Ingredients dont need to be expensive but they do need to be natural and the oil must be extra virgin olive always. the flavor nuances are not the point of using EVOO and no one would claim they are preserved. using any other kind of oil can create a heavier, less digestible crust and. The US pizza pie scene doesnt really consider digestibility but in Italy it’s of huge importance.

    drizzling Berio second press oil on top of a $30 pie as Di Fara does is unconscionable. the cheese di fara uses is industrial junk and the pizzas are heavy and greasy (due to the bad oil and the cheese which secretes oil because it is processed) and that is why they are bad. the olive oil is just one factor but it is not the only one. id say the cheese, which behaves like emulsified oil instead of dairy, is more offensive


  • Well 50 kalo only opened recently and Pepe in grani is not exactly typical of the region so I’m not sure if that can be used as a representation of Neapolitan/Calabrian pizza trends. I do take your point however regarding digestibility. Quality issues aside I think that one of the problems with Difara is balance. There is way too much cheese on a relatively thin pie, which in combination with the oil equates to a grease overload.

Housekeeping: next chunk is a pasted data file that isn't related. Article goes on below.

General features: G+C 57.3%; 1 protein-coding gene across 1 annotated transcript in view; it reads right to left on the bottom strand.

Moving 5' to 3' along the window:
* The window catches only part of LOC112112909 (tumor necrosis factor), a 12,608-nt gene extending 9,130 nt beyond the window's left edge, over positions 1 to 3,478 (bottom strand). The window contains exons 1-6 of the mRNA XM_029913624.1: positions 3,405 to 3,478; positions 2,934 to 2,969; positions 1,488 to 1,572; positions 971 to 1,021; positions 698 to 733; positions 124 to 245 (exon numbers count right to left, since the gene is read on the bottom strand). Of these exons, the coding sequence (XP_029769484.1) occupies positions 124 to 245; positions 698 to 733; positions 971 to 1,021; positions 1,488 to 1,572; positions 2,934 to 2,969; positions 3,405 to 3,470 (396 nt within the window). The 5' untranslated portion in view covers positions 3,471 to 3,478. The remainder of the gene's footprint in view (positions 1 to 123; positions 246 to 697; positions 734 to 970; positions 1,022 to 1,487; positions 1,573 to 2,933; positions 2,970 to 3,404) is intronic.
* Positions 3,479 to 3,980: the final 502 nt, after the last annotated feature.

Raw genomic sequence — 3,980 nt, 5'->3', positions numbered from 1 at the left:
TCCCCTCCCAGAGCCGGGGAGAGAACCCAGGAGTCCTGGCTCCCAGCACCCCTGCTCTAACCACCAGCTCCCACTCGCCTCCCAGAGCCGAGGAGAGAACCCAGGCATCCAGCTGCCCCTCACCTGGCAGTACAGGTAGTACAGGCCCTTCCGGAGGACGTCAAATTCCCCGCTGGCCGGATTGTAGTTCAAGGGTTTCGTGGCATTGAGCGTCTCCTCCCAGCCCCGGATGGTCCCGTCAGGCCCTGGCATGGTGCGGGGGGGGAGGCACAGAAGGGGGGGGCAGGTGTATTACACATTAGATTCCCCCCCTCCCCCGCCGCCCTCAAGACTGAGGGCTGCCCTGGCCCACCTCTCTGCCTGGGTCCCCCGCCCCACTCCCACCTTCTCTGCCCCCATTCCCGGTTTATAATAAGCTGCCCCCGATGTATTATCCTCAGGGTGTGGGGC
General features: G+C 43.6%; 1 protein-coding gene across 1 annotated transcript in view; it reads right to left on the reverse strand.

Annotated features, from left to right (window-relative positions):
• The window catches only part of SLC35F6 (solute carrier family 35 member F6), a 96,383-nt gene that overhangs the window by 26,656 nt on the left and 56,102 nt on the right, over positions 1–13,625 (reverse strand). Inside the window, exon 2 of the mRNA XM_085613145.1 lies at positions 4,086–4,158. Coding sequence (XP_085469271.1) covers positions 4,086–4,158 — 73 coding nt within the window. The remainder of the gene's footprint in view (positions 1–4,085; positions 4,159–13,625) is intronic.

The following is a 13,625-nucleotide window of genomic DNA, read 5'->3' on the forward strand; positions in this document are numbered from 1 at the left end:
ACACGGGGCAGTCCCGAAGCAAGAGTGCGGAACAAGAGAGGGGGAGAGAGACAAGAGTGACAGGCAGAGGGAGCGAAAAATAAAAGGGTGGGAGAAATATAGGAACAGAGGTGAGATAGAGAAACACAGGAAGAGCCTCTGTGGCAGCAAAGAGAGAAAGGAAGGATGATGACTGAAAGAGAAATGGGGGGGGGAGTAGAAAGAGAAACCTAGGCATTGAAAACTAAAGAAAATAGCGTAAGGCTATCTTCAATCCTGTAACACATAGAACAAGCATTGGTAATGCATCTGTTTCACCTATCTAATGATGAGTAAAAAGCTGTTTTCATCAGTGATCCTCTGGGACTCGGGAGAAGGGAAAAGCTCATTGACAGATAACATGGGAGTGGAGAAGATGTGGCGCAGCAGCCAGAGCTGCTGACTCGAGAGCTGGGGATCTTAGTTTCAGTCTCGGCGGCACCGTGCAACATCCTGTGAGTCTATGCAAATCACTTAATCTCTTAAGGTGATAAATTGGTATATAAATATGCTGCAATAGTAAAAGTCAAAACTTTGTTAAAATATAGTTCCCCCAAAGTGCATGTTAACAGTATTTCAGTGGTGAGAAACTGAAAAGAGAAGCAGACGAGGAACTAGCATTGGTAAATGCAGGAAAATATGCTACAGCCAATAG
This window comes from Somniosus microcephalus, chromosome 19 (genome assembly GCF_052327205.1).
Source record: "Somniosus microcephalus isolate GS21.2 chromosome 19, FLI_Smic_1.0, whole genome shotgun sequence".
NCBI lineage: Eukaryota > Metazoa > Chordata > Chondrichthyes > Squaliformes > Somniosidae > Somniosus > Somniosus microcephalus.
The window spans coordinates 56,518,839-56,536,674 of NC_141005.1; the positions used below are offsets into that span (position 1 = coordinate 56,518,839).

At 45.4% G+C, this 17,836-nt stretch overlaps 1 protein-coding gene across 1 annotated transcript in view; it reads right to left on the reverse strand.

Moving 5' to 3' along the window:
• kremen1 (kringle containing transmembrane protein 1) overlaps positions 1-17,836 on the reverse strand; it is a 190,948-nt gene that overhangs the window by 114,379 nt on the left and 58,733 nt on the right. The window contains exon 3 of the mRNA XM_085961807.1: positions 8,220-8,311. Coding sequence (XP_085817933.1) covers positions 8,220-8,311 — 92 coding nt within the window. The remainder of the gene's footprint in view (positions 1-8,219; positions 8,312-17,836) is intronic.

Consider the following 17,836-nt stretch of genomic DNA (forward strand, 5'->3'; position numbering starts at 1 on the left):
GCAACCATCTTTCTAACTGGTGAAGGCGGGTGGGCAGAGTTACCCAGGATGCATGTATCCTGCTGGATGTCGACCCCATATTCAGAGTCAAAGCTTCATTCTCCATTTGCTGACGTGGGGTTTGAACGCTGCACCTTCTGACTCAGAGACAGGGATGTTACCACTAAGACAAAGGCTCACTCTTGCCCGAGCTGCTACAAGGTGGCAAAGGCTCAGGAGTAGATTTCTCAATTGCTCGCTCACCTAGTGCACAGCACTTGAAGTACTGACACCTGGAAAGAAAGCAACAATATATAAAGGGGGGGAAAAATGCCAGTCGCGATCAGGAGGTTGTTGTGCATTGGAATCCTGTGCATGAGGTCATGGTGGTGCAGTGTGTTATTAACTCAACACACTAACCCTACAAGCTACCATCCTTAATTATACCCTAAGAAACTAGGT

• Katie

    Ciro Salvo and Franco Pepe are outstanding pizzaioli and neither of their venues are their first foray into the business. They are absolutely representative of the current Neapolitan/Campanian pizza trend of sourcing excellent materials, developing exceptional dough, championing pizza as a quality product. It’s been going on for a a few years now in a significant way though this is not very well documented outside of Italy.


  • Just noticed my typo re campania not Calabria!
    I think you’re right re: emerging trend of some prominent pizzerias/pizzaiolos with more careful sourcing of ingredients. Do you think international awareness/recognition of Neapolitan pizza has played a part in this re-examination of Neapolitan tradition?